See, e.g., Magazine Scams, State of California Department of Justice Rob Bonta Attorney General, https://oag.ca.gov/consumers/general/magazine-scams (“Many of these companies refuse to cancel people’s packages….Sales persons will often misrepresent the cost and cancellation terms.”) (last accessed July 30, 2022); Press Release, Colorado Attorney General Cynthia H. Coffman Announces $11.1 million Judgement against Subscriber Services, Inc. Telemarketing Scam, Stop Fraud Colorado (June 2, 2016), https://www.stopfraudcolorado.gov/about-consumer-protection/press-releases/2016-06-02-000000/colorado-attorney-general-cynthia-h.html (“Defendants stacked the rebate program with a mountain of complex and onerous terms and conditions to ensure that consumers would receive little if any money through the rebate program. Once consumers had ordered the magazines, Subscriber Services refused to cancel and aggressively collected on the supposed ‘oral contract.’”).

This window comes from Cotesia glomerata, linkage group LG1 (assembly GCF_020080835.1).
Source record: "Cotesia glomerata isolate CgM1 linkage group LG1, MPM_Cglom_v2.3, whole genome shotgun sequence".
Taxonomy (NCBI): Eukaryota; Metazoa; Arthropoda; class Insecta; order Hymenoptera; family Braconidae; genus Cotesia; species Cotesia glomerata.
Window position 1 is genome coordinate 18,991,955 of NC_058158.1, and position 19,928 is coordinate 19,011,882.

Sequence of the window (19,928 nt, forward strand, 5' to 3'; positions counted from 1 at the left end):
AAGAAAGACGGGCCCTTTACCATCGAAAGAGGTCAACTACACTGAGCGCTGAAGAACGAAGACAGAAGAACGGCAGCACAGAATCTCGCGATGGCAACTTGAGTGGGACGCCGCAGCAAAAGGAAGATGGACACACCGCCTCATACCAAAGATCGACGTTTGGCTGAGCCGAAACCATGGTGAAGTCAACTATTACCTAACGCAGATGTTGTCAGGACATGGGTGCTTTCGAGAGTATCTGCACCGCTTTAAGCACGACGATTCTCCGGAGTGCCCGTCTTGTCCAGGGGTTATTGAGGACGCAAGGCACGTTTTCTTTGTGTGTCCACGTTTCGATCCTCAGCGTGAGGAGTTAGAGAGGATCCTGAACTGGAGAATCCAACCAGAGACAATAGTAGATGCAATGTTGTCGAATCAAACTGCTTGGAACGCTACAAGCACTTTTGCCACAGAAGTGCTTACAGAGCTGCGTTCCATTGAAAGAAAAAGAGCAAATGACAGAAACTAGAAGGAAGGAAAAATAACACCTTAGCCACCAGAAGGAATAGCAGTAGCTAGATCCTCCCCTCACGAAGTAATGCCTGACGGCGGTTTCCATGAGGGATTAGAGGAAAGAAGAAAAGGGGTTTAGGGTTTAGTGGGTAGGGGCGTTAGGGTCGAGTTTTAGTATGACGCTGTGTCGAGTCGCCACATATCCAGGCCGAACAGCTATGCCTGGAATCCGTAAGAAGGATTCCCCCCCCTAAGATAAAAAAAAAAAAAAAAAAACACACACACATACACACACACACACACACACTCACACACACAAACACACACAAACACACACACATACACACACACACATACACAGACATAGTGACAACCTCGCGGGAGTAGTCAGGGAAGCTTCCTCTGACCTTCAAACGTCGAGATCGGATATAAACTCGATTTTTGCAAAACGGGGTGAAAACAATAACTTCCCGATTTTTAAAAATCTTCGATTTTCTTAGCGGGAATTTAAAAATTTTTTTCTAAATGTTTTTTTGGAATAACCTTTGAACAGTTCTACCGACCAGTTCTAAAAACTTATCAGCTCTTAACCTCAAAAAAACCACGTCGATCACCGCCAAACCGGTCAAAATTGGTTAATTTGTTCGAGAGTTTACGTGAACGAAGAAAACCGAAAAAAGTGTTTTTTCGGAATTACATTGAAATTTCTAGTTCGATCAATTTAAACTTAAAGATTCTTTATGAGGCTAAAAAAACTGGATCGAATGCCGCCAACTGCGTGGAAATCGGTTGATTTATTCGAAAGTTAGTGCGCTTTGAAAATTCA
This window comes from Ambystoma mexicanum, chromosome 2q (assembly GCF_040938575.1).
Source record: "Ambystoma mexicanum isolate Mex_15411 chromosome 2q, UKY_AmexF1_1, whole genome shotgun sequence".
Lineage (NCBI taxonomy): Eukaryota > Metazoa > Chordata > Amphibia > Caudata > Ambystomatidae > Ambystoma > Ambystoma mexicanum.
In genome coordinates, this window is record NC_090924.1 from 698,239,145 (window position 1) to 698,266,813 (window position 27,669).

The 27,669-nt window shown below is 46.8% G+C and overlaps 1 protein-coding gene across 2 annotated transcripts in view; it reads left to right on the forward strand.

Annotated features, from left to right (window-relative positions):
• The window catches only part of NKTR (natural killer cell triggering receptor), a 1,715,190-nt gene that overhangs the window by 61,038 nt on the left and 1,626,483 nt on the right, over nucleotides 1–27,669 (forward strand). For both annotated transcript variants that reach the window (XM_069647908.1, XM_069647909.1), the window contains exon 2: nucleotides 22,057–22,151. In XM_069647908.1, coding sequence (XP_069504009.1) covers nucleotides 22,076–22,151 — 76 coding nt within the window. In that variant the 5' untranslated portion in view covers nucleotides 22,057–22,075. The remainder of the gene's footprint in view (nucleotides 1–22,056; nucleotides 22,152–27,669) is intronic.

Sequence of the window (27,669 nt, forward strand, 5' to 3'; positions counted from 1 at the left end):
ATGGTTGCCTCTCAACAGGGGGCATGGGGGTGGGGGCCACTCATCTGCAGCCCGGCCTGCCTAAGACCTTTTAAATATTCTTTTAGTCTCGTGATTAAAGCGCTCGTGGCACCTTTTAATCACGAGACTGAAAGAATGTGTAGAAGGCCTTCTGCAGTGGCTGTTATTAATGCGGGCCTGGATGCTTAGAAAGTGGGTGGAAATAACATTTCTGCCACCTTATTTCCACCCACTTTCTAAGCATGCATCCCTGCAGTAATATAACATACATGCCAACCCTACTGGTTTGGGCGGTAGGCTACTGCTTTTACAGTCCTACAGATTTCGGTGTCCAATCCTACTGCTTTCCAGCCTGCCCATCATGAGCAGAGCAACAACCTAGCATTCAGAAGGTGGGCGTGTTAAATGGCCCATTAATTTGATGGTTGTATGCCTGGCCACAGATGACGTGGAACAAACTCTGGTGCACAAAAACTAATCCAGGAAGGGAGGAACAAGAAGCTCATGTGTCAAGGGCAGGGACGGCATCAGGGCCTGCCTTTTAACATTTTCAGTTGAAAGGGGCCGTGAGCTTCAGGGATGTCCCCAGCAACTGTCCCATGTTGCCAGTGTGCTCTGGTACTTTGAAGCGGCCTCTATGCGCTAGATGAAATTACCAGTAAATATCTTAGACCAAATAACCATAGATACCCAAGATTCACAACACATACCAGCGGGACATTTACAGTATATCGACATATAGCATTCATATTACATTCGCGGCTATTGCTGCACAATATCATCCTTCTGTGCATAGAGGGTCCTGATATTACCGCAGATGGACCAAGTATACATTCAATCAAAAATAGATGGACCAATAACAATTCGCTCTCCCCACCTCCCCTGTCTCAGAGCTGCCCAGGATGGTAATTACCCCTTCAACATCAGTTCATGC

See, e.g., Press Release, FTC Imposes Restrictions on Electronic Payment Systems for Opening Merchant Accounts for Fictitious Companies, Assisting a Business Opportunity Scam, FTC (Mar. 15, 2022), https://www.ftc.gov/news-events/news/press-releases/2022/03/ftc-imposes-restrictions-electronic-payment-systems-opening-merchant-accounts-fictitious-companies; Complaint, Re: Electronic Payment Systems, LLC, et al, File 1523213, FTC (Aug. 7, 2017) at ¶ 59-60, 112, 119-120, https://www.ftc.gov/legal-library/browse/cases-proceedings/152-3213-152-3214-x170045-electronic-payment-solutions-america-inc-et-al. See also note 27, supra.
 16 C.F.R. § 310.6(b)(6).
 See, e.g., Lucian Constantin, Scareware found hidden in Google Play apps downloaded by millions, PCWorld (Feb. 4, 2015), https://www.pcworld.com/article/431677/scareware-found-hidden-in-google-play-apps-downloaded-by-millions.html.